Pyorrhea – Dealing with Advanced Gum Disease

Pyorrhea is the advanced stage of gum infection. It is the stage at which the connective ligaments that hold the gums and teeth together have become so inflamed that they begin to decay.

denturePyorrhea is the stage at which the gums begin to peel away from the teeth, leaving deep pockets that can catch food particles you can’t remove by brushing and flossing. These trapped food particles feed even more bacteria causing even more inflammation, until the infection eventually loosens teeth altogether and invades the surrounding bone.

You can get pyorrhea even if you have already lost your teeth. Poorly fitting dentures are a major risk factor for this kind of infection. But even if your gums are in this advanced state of decay, there is hope. Here are five things you need to know to get the right treatment at the right time.

  1. The symptoms of pyorrhea can slip up on you.
  2. Pyorrhea is often painless. Here’s what to be on the lookout for:

    • Loose teeth
    • Pus coming out of the gums
    • Teeth that seem to be getting longer and narrower
    • Teeth pointing right or left
    • Ulcers in the lining of your mouth, not just in your gums.

  3. Once the symptoms of pyorrhea occur, the disease can only be corrected by dental treatment.
  4. At a minimum, your dentist will probably have to do a deep cleaning. This procedure gets rid of plaque both above and below the gum line. It also gets rid of rough places on the root of the tooth where bacteria can accumulate. The procedure hurts, and it is not cheap. The complete treatment costs US $1,000 and up.

  5. After your dentist has treated pyorrhea, it’s up to you to keep it from coming back.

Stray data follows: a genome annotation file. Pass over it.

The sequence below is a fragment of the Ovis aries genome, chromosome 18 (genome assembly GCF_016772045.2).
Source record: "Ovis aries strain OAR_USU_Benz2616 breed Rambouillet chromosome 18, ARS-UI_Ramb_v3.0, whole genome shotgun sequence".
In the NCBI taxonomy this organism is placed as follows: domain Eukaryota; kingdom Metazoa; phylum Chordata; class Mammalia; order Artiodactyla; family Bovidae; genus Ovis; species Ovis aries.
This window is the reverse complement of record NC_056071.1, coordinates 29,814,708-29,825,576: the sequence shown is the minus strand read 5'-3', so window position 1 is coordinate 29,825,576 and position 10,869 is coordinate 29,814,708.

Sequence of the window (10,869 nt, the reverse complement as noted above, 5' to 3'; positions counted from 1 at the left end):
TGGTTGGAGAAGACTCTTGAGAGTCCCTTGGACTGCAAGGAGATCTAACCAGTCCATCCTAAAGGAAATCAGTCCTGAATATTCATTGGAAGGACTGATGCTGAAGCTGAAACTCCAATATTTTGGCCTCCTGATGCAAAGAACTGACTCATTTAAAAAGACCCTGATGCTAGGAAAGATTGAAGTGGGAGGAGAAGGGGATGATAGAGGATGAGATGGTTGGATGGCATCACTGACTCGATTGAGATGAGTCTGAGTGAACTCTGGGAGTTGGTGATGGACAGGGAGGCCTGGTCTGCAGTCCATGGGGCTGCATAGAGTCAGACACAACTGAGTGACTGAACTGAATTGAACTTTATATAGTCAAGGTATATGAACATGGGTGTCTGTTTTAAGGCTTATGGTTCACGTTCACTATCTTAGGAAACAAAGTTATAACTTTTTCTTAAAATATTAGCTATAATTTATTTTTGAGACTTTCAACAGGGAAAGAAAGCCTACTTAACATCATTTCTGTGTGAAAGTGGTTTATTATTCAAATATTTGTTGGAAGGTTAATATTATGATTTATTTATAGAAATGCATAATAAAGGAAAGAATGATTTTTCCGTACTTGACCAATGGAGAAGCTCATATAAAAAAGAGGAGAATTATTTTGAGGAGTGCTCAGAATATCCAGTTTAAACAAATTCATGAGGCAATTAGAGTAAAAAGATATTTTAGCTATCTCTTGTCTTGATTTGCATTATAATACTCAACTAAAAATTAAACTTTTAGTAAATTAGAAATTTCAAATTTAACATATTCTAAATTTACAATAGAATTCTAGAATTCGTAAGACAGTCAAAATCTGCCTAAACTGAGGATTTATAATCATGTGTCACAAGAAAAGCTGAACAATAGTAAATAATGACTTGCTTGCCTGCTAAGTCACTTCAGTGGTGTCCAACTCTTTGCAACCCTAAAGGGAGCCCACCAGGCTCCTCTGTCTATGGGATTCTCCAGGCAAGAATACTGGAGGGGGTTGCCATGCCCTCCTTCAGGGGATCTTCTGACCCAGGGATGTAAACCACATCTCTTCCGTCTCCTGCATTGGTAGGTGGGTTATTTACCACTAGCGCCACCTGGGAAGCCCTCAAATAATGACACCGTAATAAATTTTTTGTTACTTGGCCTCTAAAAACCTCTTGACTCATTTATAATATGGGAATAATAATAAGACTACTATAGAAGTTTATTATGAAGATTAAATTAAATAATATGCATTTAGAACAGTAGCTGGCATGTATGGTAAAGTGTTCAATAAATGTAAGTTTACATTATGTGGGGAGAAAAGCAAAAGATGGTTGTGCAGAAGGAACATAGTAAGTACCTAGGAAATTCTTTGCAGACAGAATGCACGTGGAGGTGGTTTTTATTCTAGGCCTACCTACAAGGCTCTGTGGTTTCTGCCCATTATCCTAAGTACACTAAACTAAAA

6. You need to brush after every meal and floss every day, but you need to brush and floss gently. Brush your teeth, not your gums. Floss between your teeth, but don’t jam the floss into your gums. Waxed floss can keep you from pulling out fillings and crowns.

  7. Treating pyorrhea can save you other health problems.

  8. Your risk of heart attack, stroke, type 2 diabetes, and pneumonia are all greater when the inflammation caused by pyorrhea is not checked. Treating the gum disease, however, reduces the risk of these other problems.

  9. Smoking is the biggest controllable risk factor for the recurrence of pyorrhea.
  10. Smokers are at greater risk for pyorrhea coming back after treatment. Tobacco smoke kills the healthy bacteria that keep plaque bacteria in check.

Smokers are more likely to lose their teeth, and they are more likely to have bleeding where the gum line meets their teeth. Reducing the number of cigarettes smoked every day or quitting altogether reduces these problems.

Selected References:

Ertel A, Eng R, Smith SM. The differential effect of cigarette smoke on the growth of bacteria found in humans. Chest. 1991;100:628-630.

van Winkelhoff AJ, Bosch-Tijhof CJ, Winkel EG, van der Reijden WA. Smoking affects the subgingival microflora in periodontitis. J Periodontol. 2001;72:666-671.